Rural Indexing Project Syllabus
Rural communities are dispersed across the American landscape. The buildings and streetscapes in these places are a repository for visual trends — historical, architectural, and social — that relate to aspects of commercial, municipal, and private life. Rural Indexing Project (RIP) documents these trends as they contribute to the built environment. RIP originated in 2010, and continues to document locations to this day. Roughly 1,300 communities in 25 states have been documented thus far. The project has a wide variety of antecedents. RIP follows in the footsteps of documentarian artists such as Bernd and Hilla Becher, Ed Ruscha, and the New Topographics photographers of the 1970s.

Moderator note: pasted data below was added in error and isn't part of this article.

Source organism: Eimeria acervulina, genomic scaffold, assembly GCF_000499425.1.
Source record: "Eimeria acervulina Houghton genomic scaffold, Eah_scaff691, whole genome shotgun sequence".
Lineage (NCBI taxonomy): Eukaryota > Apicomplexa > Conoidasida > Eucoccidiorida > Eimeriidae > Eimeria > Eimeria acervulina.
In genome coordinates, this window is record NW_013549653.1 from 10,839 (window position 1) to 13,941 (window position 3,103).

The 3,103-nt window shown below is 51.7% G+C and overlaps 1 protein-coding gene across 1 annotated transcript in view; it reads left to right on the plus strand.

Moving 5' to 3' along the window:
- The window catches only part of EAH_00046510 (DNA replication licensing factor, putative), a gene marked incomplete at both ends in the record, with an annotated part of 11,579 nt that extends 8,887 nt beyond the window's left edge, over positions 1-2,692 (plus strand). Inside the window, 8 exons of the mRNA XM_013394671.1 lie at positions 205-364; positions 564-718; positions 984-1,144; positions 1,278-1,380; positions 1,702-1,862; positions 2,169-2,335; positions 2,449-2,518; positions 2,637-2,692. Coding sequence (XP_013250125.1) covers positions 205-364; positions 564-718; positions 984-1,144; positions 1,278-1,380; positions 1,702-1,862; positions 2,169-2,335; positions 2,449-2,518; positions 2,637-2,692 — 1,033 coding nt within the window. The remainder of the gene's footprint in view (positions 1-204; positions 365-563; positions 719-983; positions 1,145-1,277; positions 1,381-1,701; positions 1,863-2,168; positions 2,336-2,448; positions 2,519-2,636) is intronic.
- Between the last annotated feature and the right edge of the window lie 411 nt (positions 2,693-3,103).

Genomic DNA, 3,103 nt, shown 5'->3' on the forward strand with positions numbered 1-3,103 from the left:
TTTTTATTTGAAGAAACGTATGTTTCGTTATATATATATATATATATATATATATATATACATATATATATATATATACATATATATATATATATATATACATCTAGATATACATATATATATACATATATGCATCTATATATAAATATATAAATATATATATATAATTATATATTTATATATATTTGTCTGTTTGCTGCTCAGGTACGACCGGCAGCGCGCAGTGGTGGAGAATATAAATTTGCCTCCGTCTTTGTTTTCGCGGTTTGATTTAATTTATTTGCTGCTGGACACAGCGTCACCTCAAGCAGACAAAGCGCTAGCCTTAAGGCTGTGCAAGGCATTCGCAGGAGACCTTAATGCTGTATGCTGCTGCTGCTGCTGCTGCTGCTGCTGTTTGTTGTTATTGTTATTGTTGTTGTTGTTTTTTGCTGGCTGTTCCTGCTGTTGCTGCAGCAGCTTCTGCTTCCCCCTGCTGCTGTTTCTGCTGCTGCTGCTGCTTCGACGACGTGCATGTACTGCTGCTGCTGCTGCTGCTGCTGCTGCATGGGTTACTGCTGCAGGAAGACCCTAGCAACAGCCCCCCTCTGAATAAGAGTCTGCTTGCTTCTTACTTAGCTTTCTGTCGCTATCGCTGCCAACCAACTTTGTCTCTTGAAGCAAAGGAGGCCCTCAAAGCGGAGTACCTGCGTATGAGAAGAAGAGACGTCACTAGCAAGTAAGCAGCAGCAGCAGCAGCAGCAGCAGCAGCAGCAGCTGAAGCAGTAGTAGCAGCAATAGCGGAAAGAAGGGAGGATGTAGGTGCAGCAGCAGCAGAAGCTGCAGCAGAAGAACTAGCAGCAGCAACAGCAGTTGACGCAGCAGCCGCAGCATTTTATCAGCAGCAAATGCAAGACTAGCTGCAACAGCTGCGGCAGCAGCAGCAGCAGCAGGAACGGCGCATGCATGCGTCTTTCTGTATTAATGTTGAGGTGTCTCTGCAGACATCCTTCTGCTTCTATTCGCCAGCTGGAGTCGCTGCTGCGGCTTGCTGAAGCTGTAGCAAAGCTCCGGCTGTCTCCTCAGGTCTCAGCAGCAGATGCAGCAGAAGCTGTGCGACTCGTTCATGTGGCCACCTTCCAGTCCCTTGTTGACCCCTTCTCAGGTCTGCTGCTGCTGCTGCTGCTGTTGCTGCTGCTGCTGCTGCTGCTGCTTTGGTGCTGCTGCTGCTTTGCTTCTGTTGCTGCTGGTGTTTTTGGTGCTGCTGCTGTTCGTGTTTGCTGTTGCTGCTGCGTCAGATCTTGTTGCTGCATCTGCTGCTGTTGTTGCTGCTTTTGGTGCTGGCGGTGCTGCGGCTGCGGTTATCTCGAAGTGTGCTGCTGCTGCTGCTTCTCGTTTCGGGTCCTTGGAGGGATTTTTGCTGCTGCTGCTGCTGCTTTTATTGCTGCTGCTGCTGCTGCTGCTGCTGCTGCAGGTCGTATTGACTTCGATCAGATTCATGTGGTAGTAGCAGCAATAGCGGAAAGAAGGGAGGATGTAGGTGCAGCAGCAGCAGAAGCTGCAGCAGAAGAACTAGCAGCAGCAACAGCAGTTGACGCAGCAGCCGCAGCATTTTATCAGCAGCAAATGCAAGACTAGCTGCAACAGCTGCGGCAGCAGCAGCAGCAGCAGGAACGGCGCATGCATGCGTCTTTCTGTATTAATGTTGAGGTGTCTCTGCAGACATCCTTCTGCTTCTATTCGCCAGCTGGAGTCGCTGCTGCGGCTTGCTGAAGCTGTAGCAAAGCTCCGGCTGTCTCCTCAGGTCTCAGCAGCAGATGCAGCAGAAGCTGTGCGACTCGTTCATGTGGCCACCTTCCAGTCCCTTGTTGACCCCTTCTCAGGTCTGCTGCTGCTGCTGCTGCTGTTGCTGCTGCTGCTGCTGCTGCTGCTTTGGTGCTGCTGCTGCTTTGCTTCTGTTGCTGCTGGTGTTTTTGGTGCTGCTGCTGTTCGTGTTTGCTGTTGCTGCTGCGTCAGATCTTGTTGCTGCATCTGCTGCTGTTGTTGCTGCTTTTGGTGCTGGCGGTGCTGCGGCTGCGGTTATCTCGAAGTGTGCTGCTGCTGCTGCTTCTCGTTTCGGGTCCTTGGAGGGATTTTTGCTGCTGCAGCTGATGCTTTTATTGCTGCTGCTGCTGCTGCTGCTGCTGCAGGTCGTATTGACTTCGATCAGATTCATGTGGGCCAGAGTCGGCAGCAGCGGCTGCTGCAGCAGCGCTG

Our Syllabus showcases materials from architects, theorists, and close observers of the built environment. The first unit is concerned with analytical approaches to observation. The second unit establishes theoretical underpinnings that make a case for the relevance of vernacular approaches to building. The third unit explores representation of buildings and lifeways across a diverse geography. We also highlight films that reveal our passion for place and unique perspectives. Finally, we suggest an itinerary that showcases examples of a typology across a specific geography.
The Rural Indexing Project is referenced in Sydney Matrisciano’s syllabus, Suburban Literature.